Scottsdale, Arizona - Certain cars have captured the imagination of classic car enthusiasts across the decades, from the Bugatti Type 57 to the Jaguar E-Type, Ferrari 250 California and the Porsche Speedster.

The trouble is, even if you could afford to own one of these motoring icons, their technology is at least half a century out of date and by today’s standards they’re neither practical nor fun to drive.

One solution is to buy a beat-up old classic and have an expert ‘restomod’ it - restoring the car’s body (and its appearance) to near-concours condition while upgrading the drivetrain and running gear to 21st century standards.

The best of these are classics in their own right: Singer in California does some amazing updates of Porsche 911s, while Classic Motor Cars in Shropshire will build you a 1961 E-Type that drives like a 2017 model. The downside, however, is that the supply of originals is limited, and becoming more so.

The most popular basis for restomodding in the United States is the ‘64-67 Ford Mustang - but they’re almost all gone now. There aren’t many more viable early Mustang bodyshells left out there, which is why Dynacorn in Camarillo, California is producing new ones using the original Ford tooling, albeit at an eye-watering $17 500 (R238 000) for an unpainted body with no bonnet, grille, or front fenders.

But there is another approach: you can take a current model (preferably of the same make) that’s about the right size and general shape, and fabricate a whole new set of outer body panels, trim elements, and interior fittings, so that it looks just like an old classic, but with modern engine, gearbox, suspension and, most importantly, safety systems such as ABS and traction control.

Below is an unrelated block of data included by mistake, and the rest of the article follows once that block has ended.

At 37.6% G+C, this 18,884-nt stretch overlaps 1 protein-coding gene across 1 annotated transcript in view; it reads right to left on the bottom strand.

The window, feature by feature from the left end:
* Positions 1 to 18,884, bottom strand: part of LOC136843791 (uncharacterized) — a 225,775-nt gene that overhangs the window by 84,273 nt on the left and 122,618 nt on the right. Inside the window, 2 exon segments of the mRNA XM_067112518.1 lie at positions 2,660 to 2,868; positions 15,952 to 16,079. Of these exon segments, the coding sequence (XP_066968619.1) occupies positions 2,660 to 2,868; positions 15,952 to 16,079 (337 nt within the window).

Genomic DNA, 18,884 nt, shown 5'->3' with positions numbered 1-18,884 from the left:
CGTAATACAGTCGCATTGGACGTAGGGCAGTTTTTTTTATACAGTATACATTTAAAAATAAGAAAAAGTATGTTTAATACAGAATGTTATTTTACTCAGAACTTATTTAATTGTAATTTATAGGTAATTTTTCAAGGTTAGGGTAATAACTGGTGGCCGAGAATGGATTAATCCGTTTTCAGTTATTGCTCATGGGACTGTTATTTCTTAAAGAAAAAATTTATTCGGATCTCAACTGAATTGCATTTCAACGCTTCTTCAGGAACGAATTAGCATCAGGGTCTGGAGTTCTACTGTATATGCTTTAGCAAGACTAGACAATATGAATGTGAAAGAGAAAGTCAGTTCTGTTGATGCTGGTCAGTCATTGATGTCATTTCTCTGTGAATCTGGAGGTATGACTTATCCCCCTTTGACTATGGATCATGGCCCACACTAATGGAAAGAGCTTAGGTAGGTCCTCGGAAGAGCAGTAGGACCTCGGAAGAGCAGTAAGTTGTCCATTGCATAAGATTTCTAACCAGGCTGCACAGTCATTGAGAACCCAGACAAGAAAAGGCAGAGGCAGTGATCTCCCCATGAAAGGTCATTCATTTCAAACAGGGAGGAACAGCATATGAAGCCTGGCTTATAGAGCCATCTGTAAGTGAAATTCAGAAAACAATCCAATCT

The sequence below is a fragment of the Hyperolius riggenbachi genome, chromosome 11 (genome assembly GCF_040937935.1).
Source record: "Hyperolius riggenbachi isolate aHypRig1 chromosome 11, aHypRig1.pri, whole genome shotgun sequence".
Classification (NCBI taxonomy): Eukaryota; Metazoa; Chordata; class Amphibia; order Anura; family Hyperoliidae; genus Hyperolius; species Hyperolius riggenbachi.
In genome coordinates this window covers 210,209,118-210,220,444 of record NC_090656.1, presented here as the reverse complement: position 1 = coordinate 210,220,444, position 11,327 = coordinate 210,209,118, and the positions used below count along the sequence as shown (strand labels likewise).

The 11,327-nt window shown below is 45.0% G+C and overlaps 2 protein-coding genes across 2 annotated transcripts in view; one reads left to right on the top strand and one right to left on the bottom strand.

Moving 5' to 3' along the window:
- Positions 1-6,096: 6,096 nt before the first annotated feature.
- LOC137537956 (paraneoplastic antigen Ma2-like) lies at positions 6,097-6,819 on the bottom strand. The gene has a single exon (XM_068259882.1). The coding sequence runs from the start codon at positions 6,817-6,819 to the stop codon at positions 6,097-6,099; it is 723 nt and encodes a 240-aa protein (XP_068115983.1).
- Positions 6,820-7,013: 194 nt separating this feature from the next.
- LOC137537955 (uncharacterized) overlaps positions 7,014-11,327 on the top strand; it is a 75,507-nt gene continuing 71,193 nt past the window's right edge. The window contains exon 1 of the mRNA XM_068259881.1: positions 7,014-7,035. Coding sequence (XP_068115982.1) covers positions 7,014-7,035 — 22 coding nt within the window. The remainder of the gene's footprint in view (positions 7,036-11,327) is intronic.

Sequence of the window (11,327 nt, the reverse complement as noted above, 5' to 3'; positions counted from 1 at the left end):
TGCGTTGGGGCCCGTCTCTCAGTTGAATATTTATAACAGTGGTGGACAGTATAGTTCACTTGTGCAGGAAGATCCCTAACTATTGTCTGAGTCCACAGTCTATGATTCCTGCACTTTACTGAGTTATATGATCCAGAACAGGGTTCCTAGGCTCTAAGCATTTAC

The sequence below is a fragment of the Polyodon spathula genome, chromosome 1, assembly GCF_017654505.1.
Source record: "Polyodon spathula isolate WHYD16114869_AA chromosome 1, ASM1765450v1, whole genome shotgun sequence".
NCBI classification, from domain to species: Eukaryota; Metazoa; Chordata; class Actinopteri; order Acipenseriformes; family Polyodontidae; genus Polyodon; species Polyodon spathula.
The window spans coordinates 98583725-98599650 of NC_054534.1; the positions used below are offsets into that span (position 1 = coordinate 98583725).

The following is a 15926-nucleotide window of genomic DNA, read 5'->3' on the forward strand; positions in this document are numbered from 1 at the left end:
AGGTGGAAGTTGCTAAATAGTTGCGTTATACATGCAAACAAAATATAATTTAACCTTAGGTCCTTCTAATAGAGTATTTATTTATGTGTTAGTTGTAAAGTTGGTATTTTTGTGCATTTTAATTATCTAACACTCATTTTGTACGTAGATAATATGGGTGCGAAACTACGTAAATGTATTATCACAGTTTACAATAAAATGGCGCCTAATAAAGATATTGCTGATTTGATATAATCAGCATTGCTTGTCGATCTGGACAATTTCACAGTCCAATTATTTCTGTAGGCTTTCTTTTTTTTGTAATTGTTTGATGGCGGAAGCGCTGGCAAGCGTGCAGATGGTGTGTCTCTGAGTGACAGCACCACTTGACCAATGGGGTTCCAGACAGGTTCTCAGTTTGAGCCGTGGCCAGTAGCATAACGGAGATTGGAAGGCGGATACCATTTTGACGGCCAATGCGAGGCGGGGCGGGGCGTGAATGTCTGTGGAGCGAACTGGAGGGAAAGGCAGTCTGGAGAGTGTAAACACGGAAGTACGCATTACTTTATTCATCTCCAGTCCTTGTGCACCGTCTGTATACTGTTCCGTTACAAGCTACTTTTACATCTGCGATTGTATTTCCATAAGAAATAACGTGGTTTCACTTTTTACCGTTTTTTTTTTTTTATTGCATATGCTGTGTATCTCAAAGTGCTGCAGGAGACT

Which brings us to Wade Morrison of Starke Automotive and his abiding fascination with the Porsche Speedster. Original Speedsters are now too valuable to use as daily drivers and by 2017 standards it’s not really a performance car.

But fast forward to today, and the Porsche Boxster, a 270kW, mid-engined, flat six hooligan tool, with every performance bell and whistle you can think of and a few that you won’t. There are plenty of them around so, in the United States at least, used ones aren’t expensive and parts for them are readily available.

Starke will strip down any Boxster made from 1997 to 2012 and rebuild it with hand-laid glassfibre body panels and CNC-machined billet aluminium trim so that the finished car - badged as the the Revolution CS - looks almost exactly like a Speedster, but goes, stops and handles like a Boxster.

And after that the only limit is your imagination. Bring Morrison a Boxster with an automatic gearbox and he’ll give you a paddle-shift Speedster. Revolution CSs are individually built to order, so you can have any colour you want and any variation of interior trim and styling that’s feasible in a Boxster body-shell.

Plus there’s a long list of engine and running gear upgrades to choose from because once again, any performance modification that will work on a Boxster can be applied to a Revolution CS.

All of which is not cheap and, because no two cars are the same, there’s no such thing as a price: it costs what it costs, starting at $59 950 (R814 000) which doesn't include the donor car. But what you get is a car that is both a motoring and a Hollywood icon (Kelly McGillis drove a Speedster replica in Top Gun), that can be driven every day and maintained by any Porsche dealership.